A tool is provided to reduce the amount of manual labor required to remove and install connectors in computers, and to conveniently remove hex head screws commonly used in computers.
The tool is a useful, easy to use, inexpensive device for removal and installation of computer disk drive power connectors of various sizes. The same device is a useful tool for removing hex head screws commonly used in computers. The apparatus is also lightweight and compact thereby making it easy to transport and store within the computer, and to use with one hand.
The tool is for removing and installing computer connectors from mating connectors. The tool has a tool body with a cut-out, where the cut-out defines an engagement surface. The engagement surface has at least one channel adapted for engaging computer connector ribs such that force is applied to the tool body to remove or install a connector. The tool provides more surface area for the force to be distributed, and a user can apply a more uniform force to the connector without damaging the cables or surrounding equipment.
FIG. 1 is a perspective view illustrating an apparatus constructed in accordance with the present invention.
FIG. 2 is a perspective view illustrating mating connectors.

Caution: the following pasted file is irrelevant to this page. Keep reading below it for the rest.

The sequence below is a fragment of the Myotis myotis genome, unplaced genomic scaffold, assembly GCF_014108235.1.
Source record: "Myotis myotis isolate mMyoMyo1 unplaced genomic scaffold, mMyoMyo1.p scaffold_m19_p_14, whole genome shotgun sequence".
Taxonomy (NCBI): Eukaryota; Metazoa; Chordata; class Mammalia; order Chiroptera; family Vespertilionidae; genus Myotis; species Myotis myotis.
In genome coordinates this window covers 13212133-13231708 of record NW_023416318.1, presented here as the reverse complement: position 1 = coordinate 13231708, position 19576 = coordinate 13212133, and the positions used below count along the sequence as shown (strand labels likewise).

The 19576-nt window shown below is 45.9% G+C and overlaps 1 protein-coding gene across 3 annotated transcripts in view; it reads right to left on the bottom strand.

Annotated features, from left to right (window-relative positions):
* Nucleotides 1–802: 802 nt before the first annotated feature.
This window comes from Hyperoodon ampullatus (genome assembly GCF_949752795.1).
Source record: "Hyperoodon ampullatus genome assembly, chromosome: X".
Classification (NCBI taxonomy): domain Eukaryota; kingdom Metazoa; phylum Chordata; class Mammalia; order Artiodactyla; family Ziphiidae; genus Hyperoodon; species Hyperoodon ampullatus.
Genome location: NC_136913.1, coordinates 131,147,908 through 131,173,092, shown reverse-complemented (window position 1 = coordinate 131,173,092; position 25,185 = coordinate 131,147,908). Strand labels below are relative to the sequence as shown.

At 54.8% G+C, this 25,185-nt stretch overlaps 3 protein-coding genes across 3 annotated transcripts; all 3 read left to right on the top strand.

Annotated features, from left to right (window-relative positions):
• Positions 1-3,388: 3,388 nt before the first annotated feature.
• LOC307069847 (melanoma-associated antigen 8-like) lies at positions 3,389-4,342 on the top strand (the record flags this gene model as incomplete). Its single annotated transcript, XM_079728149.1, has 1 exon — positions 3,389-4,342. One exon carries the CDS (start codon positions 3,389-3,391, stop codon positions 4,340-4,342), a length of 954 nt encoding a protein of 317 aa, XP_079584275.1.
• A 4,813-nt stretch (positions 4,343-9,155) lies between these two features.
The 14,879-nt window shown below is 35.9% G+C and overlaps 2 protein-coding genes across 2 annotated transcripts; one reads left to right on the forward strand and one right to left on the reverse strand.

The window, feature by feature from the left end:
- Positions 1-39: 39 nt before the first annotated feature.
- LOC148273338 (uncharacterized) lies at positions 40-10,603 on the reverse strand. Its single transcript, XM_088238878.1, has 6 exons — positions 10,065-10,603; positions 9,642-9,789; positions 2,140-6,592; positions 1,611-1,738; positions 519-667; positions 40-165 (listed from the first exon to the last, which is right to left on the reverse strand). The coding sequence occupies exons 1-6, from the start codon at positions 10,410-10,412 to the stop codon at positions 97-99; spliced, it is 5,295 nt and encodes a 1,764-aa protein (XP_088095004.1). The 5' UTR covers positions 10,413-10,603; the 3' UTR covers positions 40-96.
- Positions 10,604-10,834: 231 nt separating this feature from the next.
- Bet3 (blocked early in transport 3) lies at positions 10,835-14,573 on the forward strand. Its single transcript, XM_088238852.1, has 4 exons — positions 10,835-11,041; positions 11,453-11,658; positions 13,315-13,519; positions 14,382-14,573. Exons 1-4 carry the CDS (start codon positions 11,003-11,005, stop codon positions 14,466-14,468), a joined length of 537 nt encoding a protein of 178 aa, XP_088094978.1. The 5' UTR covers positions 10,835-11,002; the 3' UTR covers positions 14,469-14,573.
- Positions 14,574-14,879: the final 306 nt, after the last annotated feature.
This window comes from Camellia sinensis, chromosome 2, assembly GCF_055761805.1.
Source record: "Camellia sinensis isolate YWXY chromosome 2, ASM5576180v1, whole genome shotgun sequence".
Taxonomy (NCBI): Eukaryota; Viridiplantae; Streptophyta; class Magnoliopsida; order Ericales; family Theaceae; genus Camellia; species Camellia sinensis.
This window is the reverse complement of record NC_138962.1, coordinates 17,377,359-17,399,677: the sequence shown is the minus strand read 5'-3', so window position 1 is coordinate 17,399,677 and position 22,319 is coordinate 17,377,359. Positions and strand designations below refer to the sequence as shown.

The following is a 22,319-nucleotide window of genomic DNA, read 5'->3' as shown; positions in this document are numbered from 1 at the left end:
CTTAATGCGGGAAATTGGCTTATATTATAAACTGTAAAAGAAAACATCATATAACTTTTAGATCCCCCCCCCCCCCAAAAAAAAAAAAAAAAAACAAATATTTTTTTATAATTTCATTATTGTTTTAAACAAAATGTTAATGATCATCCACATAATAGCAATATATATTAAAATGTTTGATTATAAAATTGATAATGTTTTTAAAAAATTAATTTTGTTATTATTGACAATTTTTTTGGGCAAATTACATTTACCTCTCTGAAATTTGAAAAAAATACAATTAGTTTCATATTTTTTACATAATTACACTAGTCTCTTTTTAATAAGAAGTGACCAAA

FIG. 3 is a perspective view illustrating an apparatus utilized in the manner prescribed by the present invention.
FIG. 4 is a perspective view illustrating an apparatus utilized in the manner prescribed by the present invention.
FIG. 5 is a perspective view illustrating an alternative embodiment of an apparatus prescribed by the present invention.
In the following detailed description, reference is made to the accompanying drawings which form a part hereof, and in which is shown by way of illustration specific embodiments in which the invention may be practiced. These embodiments are described in sufficient detail to enable those skilled in the art to practice the invention, and it is to be understood that other embodiments may be utilized and that structural changes may be made without departing from the spirit and scope of the present invention. Therefore, the following detailed description is not to be taken in a limiting sense, and the scope of the present invention is defined by the appended claims.
The present invention may be utilized with a standard type connector set 70 shown in FIG. 2. The connector set 70 is typically used on CD-ROMS, hard drives, tape back-ups, and 51/4" floppy disk drives for providing power to these units. The connector set 70 comprises female and male connectors, 54, 56, respectively, which have mating surfaces. An example of female connector 54 is Molex connector no. 8981-4P, and male connector 56 is Molex connector no. 8981-4R-1. The connectors 54, 56, also shown individually in FIG. 3, each comprise a plastic housing providing mating surfaces which provide retentive force. Within the plastic housings are pins which provide an electrical connection from one connector to another.
The female connector 54 has a pair of ribs 60 which extend outward from a side surface 58 of the female connector 54. For the female connector, the rib supplies a small surface to which force can be applied to engage or disengage a connector.